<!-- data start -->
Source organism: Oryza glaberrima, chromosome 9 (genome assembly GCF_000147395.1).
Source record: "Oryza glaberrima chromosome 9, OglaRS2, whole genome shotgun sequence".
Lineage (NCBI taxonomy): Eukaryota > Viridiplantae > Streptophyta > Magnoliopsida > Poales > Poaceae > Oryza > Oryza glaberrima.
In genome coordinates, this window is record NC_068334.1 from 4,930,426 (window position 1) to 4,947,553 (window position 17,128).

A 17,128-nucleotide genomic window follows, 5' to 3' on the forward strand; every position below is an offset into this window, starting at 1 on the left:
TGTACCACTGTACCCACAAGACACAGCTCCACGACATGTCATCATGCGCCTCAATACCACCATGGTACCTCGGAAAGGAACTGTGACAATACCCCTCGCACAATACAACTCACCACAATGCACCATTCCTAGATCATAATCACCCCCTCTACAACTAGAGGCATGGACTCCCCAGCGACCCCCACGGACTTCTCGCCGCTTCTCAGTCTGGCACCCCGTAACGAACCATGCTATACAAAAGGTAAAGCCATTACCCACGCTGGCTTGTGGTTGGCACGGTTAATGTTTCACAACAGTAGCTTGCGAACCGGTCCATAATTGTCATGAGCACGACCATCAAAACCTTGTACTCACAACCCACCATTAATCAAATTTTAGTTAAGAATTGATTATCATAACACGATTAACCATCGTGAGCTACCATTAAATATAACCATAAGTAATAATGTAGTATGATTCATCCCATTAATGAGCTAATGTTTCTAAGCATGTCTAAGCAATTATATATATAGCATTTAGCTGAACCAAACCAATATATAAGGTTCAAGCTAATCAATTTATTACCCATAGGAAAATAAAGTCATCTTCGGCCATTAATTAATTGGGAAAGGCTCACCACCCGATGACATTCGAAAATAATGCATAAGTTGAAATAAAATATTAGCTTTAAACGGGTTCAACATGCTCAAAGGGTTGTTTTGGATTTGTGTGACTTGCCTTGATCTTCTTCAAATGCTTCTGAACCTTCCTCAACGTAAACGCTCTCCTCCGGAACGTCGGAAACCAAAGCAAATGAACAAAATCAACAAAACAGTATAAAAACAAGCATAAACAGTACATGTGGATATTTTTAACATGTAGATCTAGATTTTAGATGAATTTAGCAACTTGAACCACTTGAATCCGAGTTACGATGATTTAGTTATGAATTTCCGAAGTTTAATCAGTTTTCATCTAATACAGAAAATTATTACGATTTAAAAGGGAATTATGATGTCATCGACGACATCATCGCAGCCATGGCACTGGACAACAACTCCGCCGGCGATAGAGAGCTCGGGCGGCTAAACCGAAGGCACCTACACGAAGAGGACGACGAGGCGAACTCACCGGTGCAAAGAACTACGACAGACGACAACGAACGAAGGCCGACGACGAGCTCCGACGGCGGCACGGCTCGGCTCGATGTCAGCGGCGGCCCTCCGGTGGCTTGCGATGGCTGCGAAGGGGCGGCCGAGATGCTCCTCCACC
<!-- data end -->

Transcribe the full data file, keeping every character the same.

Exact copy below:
Source organism: Oryza glaberrima, chromosome 9 (genome assembly GCF_000147395.1).
Source record: "Oryza glaberrima chromosome 9, OglaRS2, whole genome shotgun sequence".
Lineage (NCBI taxonomy): Eukaryota > Viridiplantae > Streptophyta > Magnoliopsida > Poales > Poaceae > Oryza > Oryza glaberrima.
In genome coordinates, this window is record NC_068334.1 from 4,930,426 (window position 1) to 4,947,553 (window position 17,128).

A 17,128-nucleotide genomic window follows, 5' to 3' on the forward strand; every position below is an offset into this window, starting at 1 on the left:
TGTACCACTGTACCCACAAGACACAGCTCCACGACATGTCATCATGCGCCTCAATACCACCATGGTACCTCGGAAAGGAACTGTGACAATACCCCTCGCACAATACAACTCACCACAATGCACCATTCCTAGATCATAATCACCCCCTCTACAACTAGAGGCATGGACTCCCCAGCGACCCCCACGGACTTCTCGCCGCTTCTCAGTCTGGCACCCCGTAACGAACCATGCTATACAAAAGGTAAAGCCATTACCCACGCTGGCTTGTGGTTGGCACGGTTAATGTTTCACAACAGTAGCTTGCGAACCGGTCCATAATTGTCATGAGCACGACCATCAAAACCTTGTACTCACAACCCACCATTAATCAAATTTTAGTTAAGAATTGATTATCATAACACGATTAACCATCGTGAGCTACCATTAAATATAACCATAAGTAATAATGTAGTATGATTCATCCCATTAATGAGCTAATGTTTCTAAGCATGTCTAAGCAATTATATATATAGCATTTAGCTGAACCAAACCAATATATAAGGTTCAAGCTAATCAATTTATTACCCATAGGAAAATAAAGTCATCTTCGGCCATTAATTAATTGGGAAAGGCTCACCACCCGATGACATTCGAAAATAATGCATAAGTTGAAATAAAATATTAGCTTTAAACGGGTTCAACATGCTCAAAGGGTTGTTTTGGATTTGTGTGACTTGCCTTGATCTTCTTCAAATGCTTCTGAACCTTCCTCAACGTAAACGCTCTCCTCCGGAACGTCGGAAACCAAAGCAAATGAACAAAATCAACAAAACAGTATAAAAACAAGCATAAACAGTACATGTGGATATTTTTAACATGTAGATCTAGATTTTAGATGAATTTAGCAACTTGAACCACTTGAATCCGAGTTACGATGATTTAGTTATGAATTTCCGAAGTTTAATCAGTTTTCATCTAATACAGAAAATTATTACGATTTAAAAGGGAATTATGATGTCATCGACGACATCATCGCAGCCATGGCACTGGACAACAACTCCGCCGGCGATAGAGAGCTCGGGCGGCTAAACCGAAGGCACCTACACGAAGAGGACGACGAGGCGAACTCACCGGTGCAAAGAACTACGACAGACGACAACGAACGAAGGCCGACGACGAGCTCCGACGGCGGCACGGCTCGGCTCGATGTCAGCGGCGGCCCTCCGGTGGCTTGCGATGGCTGCGAAGGGGCGGCCGAGATGCTCCTCCACC